Addiction is a widespread issue, and most people know someone or is related to someone who has an addiction. This could be a spouse, parent, grandparent, uncle, sibling, partner or even close friend or co-worker.
While you may be aware that someone has a problem, knowing when and how to deal with them can be challenging. Obviously, the closer you are to the individual significantly impacts your ability to influence their behavior, as does how deeply involved you are in their personal lives.
If their behavior affects how you live your life, or your ability to work effectively and get things done, then you may want to consider having an intervention. Below is a list of the top 9 “Do’s & Don’ts” you should know before confronting an addict.
Do Intervene Compassionately
The first thing you have to do before you approach anybody about their addiction is to make sure that you are coming from a place of empathy and concern for their well-being. This is not a time to shame, belittle, or back someone into a corner. You also want to avoid telling them what an awful person they are, and talking about how their behavior is “negatively impacting” you. Remember, the intervention is about helping them, not unburdening yourself. Instead, tell them how it hurts you to watch them suffer, express your desire to see them happy and healthy and be willing to offer real-world solutions with viable treatment options that they can immediately begin.
Do Your Research
It is very important to know what you are talking about before you confront anyone about their addiction. Be sure to do your research and learn everything you can about the disease. Whether it is substance abuse, an eating disorder, gambling, shopping or cyber addiction, do your homework to educate yourself with the facts. Search the internet, read books, go to support groups and talk to a professional addiction specialist so that you can get a firm grip on the problem and a real plan for how to deal with it.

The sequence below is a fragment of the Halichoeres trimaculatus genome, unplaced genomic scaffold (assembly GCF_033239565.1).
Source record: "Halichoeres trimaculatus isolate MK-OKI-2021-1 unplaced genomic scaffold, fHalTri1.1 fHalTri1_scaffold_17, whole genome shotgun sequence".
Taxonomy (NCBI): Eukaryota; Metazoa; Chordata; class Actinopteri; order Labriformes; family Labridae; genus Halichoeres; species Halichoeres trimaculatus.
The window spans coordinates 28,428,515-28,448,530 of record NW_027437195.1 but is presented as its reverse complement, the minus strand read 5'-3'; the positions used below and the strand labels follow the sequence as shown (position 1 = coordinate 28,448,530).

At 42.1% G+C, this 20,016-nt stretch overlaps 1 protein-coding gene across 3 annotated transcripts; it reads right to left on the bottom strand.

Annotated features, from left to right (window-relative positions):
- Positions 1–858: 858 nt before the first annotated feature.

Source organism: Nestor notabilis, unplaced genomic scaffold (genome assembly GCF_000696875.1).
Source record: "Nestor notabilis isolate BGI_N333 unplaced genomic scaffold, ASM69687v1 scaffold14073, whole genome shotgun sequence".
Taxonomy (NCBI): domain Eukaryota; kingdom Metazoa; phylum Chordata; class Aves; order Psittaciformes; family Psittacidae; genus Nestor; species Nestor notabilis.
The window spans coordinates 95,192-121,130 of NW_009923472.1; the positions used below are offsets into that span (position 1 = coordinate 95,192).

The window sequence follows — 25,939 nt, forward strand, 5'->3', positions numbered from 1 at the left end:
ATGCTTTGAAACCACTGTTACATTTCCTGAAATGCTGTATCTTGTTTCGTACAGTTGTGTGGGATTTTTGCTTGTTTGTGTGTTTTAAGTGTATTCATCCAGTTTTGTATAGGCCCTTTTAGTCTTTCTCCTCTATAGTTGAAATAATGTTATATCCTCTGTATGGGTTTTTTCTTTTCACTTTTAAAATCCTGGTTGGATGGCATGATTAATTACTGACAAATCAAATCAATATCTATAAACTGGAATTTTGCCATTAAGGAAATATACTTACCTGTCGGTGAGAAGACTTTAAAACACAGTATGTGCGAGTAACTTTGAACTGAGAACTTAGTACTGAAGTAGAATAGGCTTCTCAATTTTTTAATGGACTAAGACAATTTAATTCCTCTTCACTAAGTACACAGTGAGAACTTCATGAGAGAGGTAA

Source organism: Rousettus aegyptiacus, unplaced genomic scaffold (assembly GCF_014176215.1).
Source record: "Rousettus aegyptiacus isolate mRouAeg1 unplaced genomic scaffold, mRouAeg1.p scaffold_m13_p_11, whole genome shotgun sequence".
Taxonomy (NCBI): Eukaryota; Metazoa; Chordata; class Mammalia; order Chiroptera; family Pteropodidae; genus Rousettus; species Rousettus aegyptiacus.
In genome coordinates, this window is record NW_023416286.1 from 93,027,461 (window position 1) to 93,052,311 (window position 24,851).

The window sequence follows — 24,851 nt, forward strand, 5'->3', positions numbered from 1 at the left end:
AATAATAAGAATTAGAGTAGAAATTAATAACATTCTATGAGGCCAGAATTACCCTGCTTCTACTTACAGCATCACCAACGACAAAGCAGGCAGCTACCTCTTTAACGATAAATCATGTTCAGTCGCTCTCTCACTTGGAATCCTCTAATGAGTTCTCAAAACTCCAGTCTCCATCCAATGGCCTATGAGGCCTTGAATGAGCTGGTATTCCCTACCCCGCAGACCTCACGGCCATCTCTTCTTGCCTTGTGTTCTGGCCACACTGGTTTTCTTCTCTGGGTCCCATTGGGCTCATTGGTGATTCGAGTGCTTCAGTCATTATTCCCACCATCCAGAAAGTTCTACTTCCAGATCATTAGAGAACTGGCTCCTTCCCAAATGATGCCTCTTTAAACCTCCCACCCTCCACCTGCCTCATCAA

Do Acknowledge the Disease
One of the things that makes addiction so insidious is that often people forget that an addicted person is someone suffering from a chronic, incurable disease. The temptation to blame the individual is more common than you may realize and is in stark contrast to how we react when someone is diagnosed with cancer, diabetes, or any other malicious disease. This is not to say that addicts are not responsible for their actions, but addiction is an actual brain disorder. When you remember that they did not choose to become addicted it is easier to get your message across and hopefully get the person you care about the help they need.
Do Get a Support System
If you are a parent, spouse or child of an addict, the relationship you have with the addict is often emotionally loaded, if not tumultuous and toxic at times. When you are actively living with an addict, it is vital that you get a support system in place and take some time to work on yourself. Often times you may be codependent and enabling the addict without even realizing it. These relationships of complicated; to say the least, and it’s important to make sure that you pay attention to your needs and not just the needs of the addict.
Don’t Make Threats